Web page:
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Microbial Containment in Conventional Fermentation Processes.
Martinez-K; Sheehy-J; Jones-J; Cusick-L
Results of a survey of microbial containment in enzyme fermentation processes were summarized. Approximately 200 microbial air samples were collected at potential emission sites including the laboratory, inoculum tank, fermentation tank, and filtering operation at three enzyme manufacturing facilities. Sample concentrations around unit processes were compared with background concentrations in order to evaluate the extent of microorganism release from each process. Microbial concentrations varied from facility to facility depending on the type of microorganism used in production and the type of process equipment. For example, total microorganism concentrations up to 8620 colony forming units per cubic meter (cfu/m3) were found at a filter press in a solid liquid separation process at one facility. The major strain was the production microorganism. In a second facility, microorganism concentrations of 345cfu/m3 were found at a rotary vacuum drum filter equipped with local exhaust ventilation; however, less than 10 percent of the sample was the production strain. At the third facility, microorganism concentrations up to 875cfu/m3, including a significant amount of the production strain, were found at the centrifuge. These were less than expected due to engineering controls such as process enclosure and local exhaust ventilation being in place. The authors conclude that in enzyme production facilities, engineering controls are needed on filters, centrifuges, agitator shafts, and manual sampling ports. These should include enclosure or isolation where possible. Local exhaust ventilation is a viable alternative. Proper and safe work practices are also important.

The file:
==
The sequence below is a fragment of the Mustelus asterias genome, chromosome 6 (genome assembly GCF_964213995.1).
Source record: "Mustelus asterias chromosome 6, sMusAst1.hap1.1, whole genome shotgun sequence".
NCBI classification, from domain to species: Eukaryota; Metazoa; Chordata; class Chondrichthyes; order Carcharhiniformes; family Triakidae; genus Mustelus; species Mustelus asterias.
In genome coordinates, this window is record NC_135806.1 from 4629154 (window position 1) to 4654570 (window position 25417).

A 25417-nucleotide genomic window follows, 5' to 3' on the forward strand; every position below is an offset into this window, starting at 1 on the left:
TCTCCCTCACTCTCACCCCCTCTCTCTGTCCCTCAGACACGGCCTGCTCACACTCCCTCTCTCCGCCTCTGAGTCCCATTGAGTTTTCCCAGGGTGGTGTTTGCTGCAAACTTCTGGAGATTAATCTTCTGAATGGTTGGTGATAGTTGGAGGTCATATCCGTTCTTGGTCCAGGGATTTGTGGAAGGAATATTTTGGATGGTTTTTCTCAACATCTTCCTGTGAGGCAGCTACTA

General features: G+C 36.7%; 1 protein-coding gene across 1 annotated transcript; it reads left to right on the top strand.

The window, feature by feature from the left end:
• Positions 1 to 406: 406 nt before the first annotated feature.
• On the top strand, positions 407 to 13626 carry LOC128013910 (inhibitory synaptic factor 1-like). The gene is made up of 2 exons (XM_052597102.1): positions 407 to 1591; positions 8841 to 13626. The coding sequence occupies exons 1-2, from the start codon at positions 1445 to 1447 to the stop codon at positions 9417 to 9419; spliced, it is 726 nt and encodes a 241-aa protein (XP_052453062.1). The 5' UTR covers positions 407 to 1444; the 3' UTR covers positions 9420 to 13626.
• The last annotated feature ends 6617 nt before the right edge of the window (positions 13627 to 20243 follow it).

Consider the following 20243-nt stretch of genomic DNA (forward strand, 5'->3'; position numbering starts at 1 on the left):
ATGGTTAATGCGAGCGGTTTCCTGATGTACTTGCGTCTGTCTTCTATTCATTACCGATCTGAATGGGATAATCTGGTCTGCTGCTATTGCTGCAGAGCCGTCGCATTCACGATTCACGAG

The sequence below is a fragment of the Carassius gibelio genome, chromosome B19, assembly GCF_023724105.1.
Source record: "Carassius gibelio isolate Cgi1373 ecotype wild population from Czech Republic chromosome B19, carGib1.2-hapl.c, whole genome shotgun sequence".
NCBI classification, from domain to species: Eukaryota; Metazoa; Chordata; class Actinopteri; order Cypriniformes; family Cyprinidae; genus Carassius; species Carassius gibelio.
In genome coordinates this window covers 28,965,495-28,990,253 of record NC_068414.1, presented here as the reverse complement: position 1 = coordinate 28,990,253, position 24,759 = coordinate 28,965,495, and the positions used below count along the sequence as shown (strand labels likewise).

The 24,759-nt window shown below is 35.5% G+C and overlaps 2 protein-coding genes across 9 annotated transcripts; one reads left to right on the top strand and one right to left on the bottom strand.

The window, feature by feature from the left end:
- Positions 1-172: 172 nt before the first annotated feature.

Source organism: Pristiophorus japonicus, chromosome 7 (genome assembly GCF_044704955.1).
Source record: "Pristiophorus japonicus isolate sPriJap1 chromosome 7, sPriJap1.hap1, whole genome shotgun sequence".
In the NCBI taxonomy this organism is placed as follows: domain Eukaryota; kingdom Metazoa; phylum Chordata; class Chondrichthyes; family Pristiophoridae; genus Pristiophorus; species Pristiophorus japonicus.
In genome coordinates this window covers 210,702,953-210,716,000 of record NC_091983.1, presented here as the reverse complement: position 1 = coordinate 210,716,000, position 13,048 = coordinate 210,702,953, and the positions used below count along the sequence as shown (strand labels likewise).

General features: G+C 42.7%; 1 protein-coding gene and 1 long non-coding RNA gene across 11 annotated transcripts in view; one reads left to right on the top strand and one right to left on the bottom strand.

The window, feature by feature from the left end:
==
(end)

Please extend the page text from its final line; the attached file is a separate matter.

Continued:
NIOSH-Author; Air-sampling; Microorganisms; Industrial-hygiene; Control-methods; Exhaust-ventilation; Air-contamination; Occupational-exposure; Emission-sources;
The Changing Nature of Work and Workforce, Proceedings of the Third Joint US-Finnish Science Symposium, Frankfort, Kentucky, October 22-24, 1986, NIOSH, Cincinnati, Ohio
Page last reviewed: September 2, 2020
Content source: National Institute for Occupational Safety and Health Education and Information Division